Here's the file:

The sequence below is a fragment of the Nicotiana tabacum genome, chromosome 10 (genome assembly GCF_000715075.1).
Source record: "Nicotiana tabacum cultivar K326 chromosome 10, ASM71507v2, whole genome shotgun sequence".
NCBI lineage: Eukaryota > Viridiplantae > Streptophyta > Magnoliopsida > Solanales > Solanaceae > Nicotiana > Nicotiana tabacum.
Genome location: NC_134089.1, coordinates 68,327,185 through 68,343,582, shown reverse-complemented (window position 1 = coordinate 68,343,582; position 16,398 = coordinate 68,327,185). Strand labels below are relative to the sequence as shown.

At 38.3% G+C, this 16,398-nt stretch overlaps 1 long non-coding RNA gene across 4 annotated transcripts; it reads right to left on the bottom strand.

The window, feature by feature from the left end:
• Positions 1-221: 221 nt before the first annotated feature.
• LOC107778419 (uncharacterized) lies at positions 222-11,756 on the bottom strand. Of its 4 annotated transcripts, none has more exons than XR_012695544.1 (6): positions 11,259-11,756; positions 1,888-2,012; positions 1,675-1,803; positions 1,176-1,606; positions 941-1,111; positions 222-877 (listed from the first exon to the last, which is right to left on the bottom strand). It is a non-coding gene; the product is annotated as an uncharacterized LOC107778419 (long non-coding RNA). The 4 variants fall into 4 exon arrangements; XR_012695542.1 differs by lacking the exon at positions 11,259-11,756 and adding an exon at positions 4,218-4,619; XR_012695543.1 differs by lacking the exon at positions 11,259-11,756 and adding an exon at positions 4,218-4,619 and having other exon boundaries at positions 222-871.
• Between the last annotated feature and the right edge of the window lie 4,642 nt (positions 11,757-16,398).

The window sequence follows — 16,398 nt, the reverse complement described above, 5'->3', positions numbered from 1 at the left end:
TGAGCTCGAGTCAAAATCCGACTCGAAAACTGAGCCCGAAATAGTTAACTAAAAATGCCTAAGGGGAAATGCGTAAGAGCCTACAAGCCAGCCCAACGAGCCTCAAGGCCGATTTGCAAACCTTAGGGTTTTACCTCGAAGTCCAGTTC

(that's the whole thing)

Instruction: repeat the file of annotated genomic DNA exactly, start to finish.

The sequence below is a fragment of the Nicotiana tabacum genome, chromosome 10 (genome assembly GCF_000715075.1).
Source record: "Nicotiana tabacum cultivar K326 chromosome 10, ASM71507v2, whole genome shotgun sequence".
NCBI lineage: Eukaryota > Viridiplantae > Streptophyta > Magnoliopsida > Solanales > Solanaceae > Nicotiana > Nicotiana tabacum.
Genome location: NC_134089.1, coordinates 68,327,185 through 68,343,582, shown reverse-complemented (window position 1 = coordinate 68,343,582; position 16,398 = coordinate 68,327,185). Strand labels below are relative to the sequence as shown.

At 38.3% G+C, this 16,398-nt stretch overlaps 1 long non-coding RNA gene across 4 annotated transcripts; it reads right to left on the bottom strand.

The window, feature by feature from the left end:
• Positions 1-221: 221 nt before the first annotated feature.
• LOC107778419 (uncharacterized) lies at positions 222-11,756 on the bottom strand. Of its 4 annotated transcripts, none has more exons than XR_012695544.1 (6): positions 11,259-11,756; positions 1,888-2,012; positions 1,675-1,803; positions 1,176-1,606; positions 941-1,111; positions 222-877 (listed from the first exon to the last, which is right to left on the bottom strand). It is a non-coding gene; the product is annotated as an uncharacterized LOC107778419 (long non-coding RNA). The 4 variants fall into 4 exon arrangements; XR_012695542.1 differs by lacking the exon at positions 11,259-11,756 and adding an exon at positions 4,218-4,619; XR_012695543.1 differs by lacking the exon at positions 11,259-11,756 and adding an exon at positions 4,218-4,619 and having other exon boundaries at positions 222-871.
• Between the last annotated feature and the right edge of the window lie 4,642 nt (positions 11,757-16,398).

The window sequence follows — 16,398 nt, the reverse complement described above, 5'->3', positions numbered from 1 at the left end:
TGAGCTCGAGTCAAAATCCGACTCGAAAACTGAGCCCGAAATAGTTAACTAAAAATGCCTAAGGGGAAATGCGTAAGAGCCTACAAGCCAGCCCAACGAGCCTCAAGGCCGATTTGCAAACCTTAGGGTTTTACCTCGAAGTCCAGTTC